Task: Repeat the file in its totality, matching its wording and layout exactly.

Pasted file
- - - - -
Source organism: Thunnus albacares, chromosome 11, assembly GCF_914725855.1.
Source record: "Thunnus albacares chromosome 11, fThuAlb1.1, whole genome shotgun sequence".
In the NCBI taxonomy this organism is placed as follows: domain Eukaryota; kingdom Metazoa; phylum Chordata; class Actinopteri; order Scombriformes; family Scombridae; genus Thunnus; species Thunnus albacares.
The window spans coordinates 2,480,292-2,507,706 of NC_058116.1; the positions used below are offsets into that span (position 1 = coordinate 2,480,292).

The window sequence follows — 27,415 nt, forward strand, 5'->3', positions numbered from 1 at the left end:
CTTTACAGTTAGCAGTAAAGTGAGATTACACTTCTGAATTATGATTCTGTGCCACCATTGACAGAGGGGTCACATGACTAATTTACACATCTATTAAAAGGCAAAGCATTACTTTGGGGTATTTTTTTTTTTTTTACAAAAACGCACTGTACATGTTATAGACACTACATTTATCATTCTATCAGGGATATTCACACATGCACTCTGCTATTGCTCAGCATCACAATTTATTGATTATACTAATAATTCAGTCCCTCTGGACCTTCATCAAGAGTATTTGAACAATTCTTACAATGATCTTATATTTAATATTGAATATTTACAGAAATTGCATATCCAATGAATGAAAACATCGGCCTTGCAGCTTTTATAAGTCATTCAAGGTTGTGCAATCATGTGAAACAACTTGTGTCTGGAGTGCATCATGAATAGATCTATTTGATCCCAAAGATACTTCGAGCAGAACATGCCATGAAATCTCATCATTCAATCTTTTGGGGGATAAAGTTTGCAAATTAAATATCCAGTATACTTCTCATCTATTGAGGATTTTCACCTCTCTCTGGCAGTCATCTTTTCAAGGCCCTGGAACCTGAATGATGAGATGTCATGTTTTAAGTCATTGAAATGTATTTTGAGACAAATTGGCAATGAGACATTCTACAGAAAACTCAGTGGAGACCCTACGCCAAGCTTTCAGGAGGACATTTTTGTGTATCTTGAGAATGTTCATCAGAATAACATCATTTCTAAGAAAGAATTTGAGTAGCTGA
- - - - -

Source organism: Thunnus albacares, chromosome 11, assembly GCF_914725855.1.
Source record: "Thunnus albacares chromosome 11, fThuAlb1.1, whole genome shotgun sequence".
In the NCBI taxonomy this organism is placed as follows: domain Eukaryota; kingdom Metazoa; phylum Chordata; class Actinopteri; order Scombriformes; family Scombridae; genus Thunnus; species Thunnus albacares.
The window spans coordinates 2,480,292-2,507,706 of NC_058116.1; the positions used below are offsets into that span (position 1 = coordinate 2,480,292).

The window sequence follows — 27,415 nt, forward strand, 5'->3', positions numbered from 1 at the left end:
CTTTACAGTTAGCAGTAAAGTGAGATTACACTTCTGAATTATGATTCTGTGCCACCATTGACAGAGGGGTCACATGACTAATTTACACATCTATTAAAAGGCAAAGCATTACTTTGGGGTATTTTTTTTTTTTTTACAAAAACGCACTGTACATGTTATAGACACTACATTTATCATTCTATCAGGGATATTCACACATGCACTCTGCTATTGCTCAGCATCACAATTTATTGATTATACTAATAATTCAGTCCCTCTGGACCTTCATCAAGAGTATTTGAACAATTCTTACAATGATCTTATATTTAATATTGAATATTTACAGAAATTGCATATCCAATGAATGAAAACATCGGCCTTGCAGCTTTTATAAGTCATTCAAGGTTGTGCAATCATGTGAAACAACTTGTGTCTGGAGTGCATCATGAATAGATCTATTTGATCCCAAAGATACTTCGAGCAGAACATGCCATGAAATCTCATCATTCAATCTTTTGGGGGATAAAGTTTGCAAATTAAATATCCAGTATACTTCTCATCTATTGAGGATTTTCACCTCTCTCTGGCAGTCATCTTTTCAAGGCCCTGGAACCTGAATGATGAGATGTCATGTTTTAAGTCATTGAAATGTATTTTGAGACAAATTGGCAATGAGACATTCTACAGAAAACTCAGTGGAGACCCTACGCCAAGCTTTCAGGAGGACATTTTTGTGTATCTTGAGAATGTTCATCAGAATAACATCATTTCTAAGAAAGAATTTGAGTAGCTGA